Experts Answer Your Questions on Helping Kids with Autism Interact and Play
Rhea Paul and Donia Fahim, authors of Let’s Talk: Navigating Communication Services and Supports for Your Young Child with Autism, have offered to answer questions from Friendship Circle readers on how to help your child with autism learn, play, communicate, make friends, succeed at school, and get the best services. If you’d like to submit a question, add it in the comments here or on our Facebook page, and you may find the answer in a future blog post.
Finding More Varied Ways of Interacting
I have a 5-year-old with ASD. He repeatedly calls “Mommy” or “Daddy” and asks “How are you?” and wants the reply “I am fine” or “I am good” and for us to ask him the same question. This is done every three to five minutes if he is watching a TV show he really likes, such as bull-riding, The Voice, or Wheel of Fortune. He gets really excited during these shows. He has recently changed his response to “How are you doing?” from “I’m okay” or “good” to “no” or “not” sometimes. It is the same with a statement he makes: “I love you.” We respond “I love you too,” and he either says “Love you too” or “no.” His behavior is not negative; it is more a teasing playful “no,” and he will hide his face then pop up to repeat it again. He has other behaviors we are not sure of, and we want to know how to learn what his meaning is to help him with his language, because he has a huge vocabulary. This is a new diagnosis, and we have not met with the doctor since diagnosis. Thanks for any help you can provide. — Anita
Dear Anita —
Your description makes it sound as if your 5-year-old is trying very hard to communicate with you, but despite his large vocabulary, he doesn’t know how to create novel ways to do it, so he relies on the “tried and true.” This kind of behavior is quite common in children with ASD, but it is a good sign that he is deeply interested in interacting.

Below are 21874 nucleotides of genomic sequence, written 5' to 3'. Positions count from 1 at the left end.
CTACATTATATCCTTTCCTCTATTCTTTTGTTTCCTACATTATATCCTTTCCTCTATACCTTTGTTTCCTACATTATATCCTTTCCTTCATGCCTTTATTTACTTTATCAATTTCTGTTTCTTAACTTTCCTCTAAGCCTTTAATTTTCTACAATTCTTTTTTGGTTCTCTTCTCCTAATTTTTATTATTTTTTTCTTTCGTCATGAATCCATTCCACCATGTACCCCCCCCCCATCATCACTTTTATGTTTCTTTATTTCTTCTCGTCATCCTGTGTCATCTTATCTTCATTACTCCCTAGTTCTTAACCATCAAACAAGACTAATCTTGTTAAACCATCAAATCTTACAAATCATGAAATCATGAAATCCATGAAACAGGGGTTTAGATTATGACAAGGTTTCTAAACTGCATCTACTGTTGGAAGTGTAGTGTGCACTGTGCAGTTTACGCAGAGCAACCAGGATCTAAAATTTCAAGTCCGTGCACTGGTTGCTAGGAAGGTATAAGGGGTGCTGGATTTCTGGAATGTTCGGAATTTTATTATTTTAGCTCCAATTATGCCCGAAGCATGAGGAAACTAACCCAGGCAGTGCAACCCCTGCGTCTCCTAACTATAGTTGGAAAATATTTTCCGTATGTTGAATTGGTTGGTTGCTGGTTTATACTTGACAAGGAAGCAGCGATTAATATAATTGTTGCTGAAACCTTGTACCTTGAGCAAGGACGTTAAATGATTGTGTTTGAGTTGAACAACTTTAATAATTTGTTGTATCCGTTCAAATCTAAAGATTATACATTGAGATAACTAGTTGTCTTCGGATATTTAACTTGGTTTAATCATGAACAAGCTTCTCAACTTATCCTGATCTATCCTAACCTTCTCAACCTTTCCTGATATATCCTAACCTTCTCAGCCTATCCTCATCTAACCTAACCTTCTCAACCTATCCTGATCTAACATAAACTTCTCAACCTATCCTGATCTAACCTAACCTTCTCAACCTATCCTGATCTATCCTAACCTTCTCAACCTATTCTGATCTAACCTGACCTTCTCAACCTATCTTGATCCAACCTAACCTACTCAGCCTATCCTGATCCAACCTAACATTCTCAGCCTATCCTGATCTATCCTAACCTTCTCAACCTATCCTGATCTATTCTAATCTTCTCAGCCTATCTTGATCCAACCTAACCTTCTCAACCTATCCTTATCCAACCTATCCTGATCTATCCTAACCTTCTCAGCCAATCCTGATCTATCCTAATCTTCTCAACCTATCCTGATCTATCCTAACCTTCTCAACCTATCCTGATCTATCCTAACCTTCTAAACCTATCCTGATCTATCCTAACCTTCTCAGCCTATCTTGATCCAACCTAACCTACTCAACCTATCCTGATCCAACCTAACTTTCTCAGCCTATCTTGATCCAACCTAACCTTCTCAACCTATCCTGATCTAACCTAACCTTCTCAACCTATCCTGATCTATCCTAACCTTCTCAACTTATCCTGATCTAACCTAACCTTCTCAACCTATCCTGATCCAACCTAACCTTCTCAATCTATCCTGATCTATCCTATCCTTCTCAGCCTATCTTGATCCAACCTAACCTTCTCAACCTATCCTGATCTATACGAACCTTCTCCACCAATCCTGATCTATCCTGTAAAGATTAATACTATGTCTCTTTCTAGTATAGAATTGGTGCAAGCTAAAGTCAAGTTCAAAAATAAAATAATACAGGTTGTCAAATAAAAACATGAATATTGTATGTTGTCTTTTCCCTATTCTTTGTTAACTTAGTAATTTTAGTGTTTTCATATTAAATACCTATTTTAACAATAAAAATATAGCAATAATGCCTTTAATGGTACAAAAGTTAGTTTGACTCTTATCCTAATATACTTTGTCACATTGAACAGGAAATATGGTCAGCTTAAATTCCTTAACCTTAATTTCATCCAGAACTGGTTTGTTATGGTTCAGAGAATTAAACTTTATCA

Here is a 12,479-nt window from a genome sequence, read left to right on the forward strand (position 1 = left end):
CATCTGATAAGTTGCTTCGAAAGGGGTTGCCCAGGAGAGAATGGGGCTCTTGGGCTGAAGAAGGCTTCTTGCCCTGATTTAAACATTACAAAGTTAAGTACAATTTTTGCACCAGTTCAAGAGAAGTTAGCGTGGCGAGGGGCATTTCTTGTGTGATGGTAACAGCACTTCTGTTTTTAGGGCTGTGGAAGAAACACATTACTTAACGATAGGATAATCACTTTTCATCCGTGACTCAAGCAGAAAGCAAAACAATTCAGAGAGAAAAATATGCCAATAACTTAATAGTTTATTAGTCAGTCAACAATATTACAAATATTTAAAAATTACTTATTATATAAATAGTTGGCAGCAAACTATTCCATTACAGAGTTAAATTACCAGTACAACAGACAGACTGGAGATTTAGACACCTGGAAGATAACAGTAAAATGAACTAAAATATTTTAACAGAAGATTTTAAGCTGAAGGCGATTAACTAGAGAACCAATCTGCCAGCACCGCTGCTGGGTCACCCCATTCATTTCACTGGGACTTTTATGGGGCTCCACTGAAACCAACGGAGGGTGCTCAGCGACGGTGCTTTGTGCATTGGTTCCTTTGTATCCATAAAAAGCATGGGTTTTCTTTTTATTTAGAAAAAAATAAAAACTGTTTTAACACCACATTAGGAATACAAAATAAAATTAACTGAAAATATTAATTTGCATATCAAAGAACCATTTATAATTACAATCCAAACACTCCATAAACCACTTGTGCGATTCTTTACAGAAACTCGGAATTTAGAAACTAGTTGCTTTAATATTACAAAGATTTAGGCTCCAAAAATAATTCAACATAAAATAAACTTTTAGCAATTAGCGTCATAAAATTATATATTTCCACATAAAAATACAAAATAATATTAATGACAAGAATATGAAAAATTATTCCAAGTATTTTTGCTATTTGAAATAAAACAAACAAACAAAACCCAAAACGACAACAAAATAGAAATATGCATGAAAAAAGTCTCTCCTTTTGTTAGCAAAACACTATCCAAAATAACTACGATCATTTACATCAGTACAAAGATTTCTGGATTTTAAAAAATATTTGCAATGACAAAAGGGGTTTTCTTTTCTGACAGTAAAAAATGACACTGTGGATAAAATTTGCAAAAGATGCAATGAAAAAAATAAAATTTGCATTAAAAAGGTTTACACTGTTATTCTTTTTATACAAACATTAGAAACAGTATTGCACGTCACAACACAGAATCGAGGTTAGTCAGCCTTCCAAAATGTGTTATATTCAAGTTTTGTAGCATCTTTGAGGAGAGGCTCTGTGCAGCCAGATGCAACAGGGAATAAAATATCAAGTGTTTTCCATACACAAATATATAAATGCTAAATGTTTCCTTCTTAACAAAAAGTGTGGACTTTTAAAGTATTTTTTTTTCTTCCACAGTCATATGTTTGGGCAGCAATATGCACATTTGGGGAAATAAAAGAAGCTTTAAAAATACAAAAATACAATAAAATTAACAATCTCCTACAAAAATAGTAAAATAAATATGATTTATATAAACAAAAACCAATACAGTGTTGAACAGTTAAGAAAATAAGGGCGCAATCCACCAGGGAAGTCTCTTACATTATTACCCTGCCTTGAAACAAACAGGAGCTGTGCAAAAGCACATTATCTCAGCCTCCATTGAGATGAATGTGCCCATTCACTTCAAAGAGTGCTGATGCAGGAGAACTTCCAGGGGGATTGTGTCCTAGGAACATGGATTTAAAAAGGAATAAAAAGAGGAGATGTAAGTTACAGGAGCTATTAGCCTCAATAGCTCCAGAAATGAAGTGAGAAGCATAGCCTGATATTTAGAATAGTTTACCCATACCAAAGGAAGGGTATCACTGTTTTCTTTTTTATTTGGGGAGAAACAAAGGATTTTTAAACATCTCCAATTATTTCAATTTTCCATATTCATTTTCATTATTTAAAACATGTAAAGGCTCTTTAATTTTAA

This is especially the case since you detect the “teasing” tone in his manner; this suggests he enjoys the interaction and is trying to engage you. There are several ways to approach this issue. The main thing to remember is that you want to encourage him to continue to seek interaction, but at the same time, help him expand his repertoire of ways to interact.
A behavioral approach would be to ignore the behavior you want to change and replace it with a more adaptive one. For example, the second or third time he asks, instead of going through your usual script, you might say, “Let’s sing ‘Wheels on the Bus’ together” and get him started singing with you, or you might say “Let’s play Simon Says” and play a few rounds with him. The important thing is to respond with a different suggestion each time, so that your new tack doesn’t become a routine. If he persists with the script, smile, shrug your shoulders, and say, “I already told you. I want to do something different,” and give him another chance. If he persists, say “We’ll talk later,” and walk away for a minute or two.
The idea here is that you want to let him know you understand and appreciate that he is making an attempt to interact, but you don’t want to repeat the same interaction every time; you want to try something new. Suggest anything he likes doing—singing, tickling, bouncing on your knee—just be sure to mix it up. Keep your interaction short. If he is watching TV, he may want to return to it, but you want to give him some alternative way to engage.
Eventually, we would hope that he might use some of your suggestions to initiate engagement. After some time, if this is successful, you might move toward giving him some more verbal strategies for interacting. For example, if he makes a bid for interaction, either with his old scripts or the new ones you introduced, you could try saying, “Okay, I like to talk with you! Tell me about your TV show.” Here you want to focus on talk about something in the immediate environment that is of interest to him. This will make it easier for him to find something to say. If he has trouble, you can prompt him—for example, “I see the lady is smiling while she sings. How do you think she feels?”